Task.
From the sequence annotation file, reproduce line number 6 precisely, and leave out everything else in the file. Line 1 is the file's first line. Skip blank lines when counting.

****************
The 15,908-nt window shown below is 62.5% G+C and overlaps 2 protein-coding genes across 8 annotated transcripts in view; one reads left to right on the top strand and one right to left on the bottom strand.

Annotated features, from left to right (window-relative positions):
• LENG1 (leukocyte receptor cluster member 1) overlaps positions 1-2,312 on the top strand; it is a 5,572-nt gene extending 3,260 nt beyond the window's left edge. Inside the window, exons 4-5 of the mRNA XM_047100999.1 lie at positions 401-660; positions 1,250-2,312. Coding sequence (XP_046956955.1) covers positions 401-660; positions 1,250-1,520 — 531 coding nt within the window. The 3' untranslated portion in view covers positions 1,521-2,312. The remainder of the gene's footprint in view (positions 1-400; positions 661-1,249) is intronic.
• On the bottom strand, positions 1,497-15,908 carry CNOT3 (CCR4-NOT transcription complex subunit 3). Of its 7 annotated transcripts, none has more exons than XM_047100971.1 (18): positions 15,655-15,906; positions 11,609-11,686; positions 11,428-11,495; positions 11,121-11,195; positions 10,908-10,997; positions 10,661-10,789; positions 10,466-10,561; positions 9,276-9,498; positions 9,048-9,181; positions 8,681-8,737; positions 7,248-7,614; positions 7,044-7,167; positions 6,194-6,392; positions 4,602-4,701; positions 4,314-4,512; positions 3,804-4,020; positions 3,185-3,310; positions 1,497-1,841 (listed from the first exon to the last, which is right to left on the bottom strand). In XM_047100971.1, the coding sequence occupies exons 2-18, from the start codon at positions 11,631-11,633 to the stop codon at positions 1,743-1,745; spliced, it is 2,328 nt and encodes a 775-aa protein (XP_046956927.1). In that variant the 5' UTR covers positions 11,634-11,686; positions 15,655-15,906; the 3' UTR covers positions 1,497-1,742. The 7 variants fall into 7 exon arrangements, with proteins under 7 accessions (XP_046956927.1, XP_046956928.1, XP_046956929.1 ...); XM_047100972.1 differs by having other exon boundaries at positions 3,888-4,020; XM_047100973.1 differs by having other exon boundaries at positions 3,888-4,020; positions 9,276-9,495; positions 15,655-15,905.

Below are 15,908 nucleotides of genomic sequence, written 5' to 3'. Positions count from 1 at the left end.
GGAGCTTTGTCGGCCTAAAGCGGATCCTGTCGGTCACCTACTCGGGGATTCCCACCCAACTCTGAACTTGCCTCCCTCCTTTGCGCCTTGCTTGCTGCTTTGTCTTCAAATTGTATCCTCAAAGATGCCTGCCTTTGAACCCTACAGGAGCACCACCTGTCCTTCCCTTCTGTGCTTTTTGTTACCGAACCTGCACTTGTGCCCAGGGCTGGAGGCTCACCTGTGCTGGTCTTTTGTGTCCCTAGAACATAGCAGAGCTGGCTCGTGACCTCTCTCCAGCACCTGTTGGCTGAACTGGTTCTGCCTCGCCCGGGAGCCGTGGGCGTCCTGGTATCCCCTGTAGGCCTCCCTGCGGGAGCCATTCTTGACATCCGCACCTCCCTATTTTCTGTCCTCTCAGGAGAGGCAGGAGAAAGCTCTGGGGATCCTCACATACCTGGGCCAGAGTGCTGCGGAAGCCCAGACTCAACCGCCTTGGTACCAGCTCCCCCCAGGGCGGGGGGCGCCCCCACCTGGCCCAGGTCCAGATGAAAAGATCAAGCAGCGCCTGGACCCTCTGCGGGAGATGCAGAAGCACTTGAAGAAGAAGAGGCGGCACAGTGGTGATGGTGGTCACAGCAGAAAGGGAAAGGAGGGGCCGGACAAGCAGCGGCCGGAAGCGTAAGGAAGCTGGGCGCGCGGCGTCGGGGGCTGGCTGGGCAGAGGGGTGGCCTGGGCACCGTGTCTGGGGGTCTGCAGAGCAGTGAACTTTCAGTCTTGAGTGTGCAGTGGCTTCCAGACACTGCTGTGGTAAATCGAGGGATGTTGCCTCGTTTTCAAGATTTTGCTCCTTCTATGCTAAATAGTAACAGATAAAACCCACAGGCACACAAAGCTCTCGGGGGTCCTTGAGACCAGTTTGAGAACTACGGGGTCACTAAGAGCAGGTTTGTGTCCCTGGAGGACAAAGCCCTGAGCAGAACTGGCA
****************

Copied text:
GGAGCTTTGTCGGCCTAAAGCGGATCCTGTCGGTCACCTACTCGGGGATTCCCACCCAACTCTGAACTTGCCTCCCTCCTTTGCGCCTTGCTTGCTGCTTTGTCTTCAAATTGTATCCTCAAAGATGCCTGCCTTTGAACCCTACAGGAGCACCACCTGTCCTTCCCTTCTGTGCTTTTTGTTACCGAACCTGCACTTGTGCCCAGGGCTGGAGGCTCACCTGTGCTGGTCTTTTGTGTCCCTAGAACATAGCAGAGCTGGCTCGTGACCTCTCTCCAGCACCTGTTGGCTGAACTGGTTCTGCCTCGCCCGGGAGCCGTGGGCGTCCTGGTATCCCCTGTAGGCCTCCCTGCGGGAGCCATTCTTGACATCCGCACCTCCCTATTTTCTGTCCTCTCAGGAGAGGCAGGAGAAAGCTCTGGGGATCCTCACATACCTGGGCCAGAGTGCTGCGGAAGCCCAGACTCAACCGCCTTGGTACCAGCTCCCCCCAGGGCGGGGGGCGCCCCCACCTGGCCCAGGTCCAGATGAAAAGATCAAGCAGCGCCTGGACCCTCTGCGGGAGATGCAGAAGCACTTGAAGAAGAAGAGGCGGCACAGTGGTGATGGTGGTCACAGCAGAAAGGGAAAGGAGGGGCCGGACAAGCAGCGGCCGGAAGCGTAAGGAAGCTGGGCGCGCGGCGTCGGGGGCTGGCTGGGCAGAGGGGTGGCCTGGGCACCGTGTCTGGGGGTCTGCAGAGCAGTGAACTTTCAGTCTTGAGTGTGCAGTGGCTTCCAGACACTGCTGTGGTAAATCGAGGGATGTTGCCTCGTTTTCAAGATTTTGCTCCTTCTATGCTAAATAGTAACAGATAAAACCCACAGGCACACAAAGCTCTCGGGGGTCCTTGAGACCAGTTTGAGAACTACGGGGTCACTAAGAGCAGGTTTGTGTCCCTGGAGGACAAAGCCCTGAGCAGAACTGGCA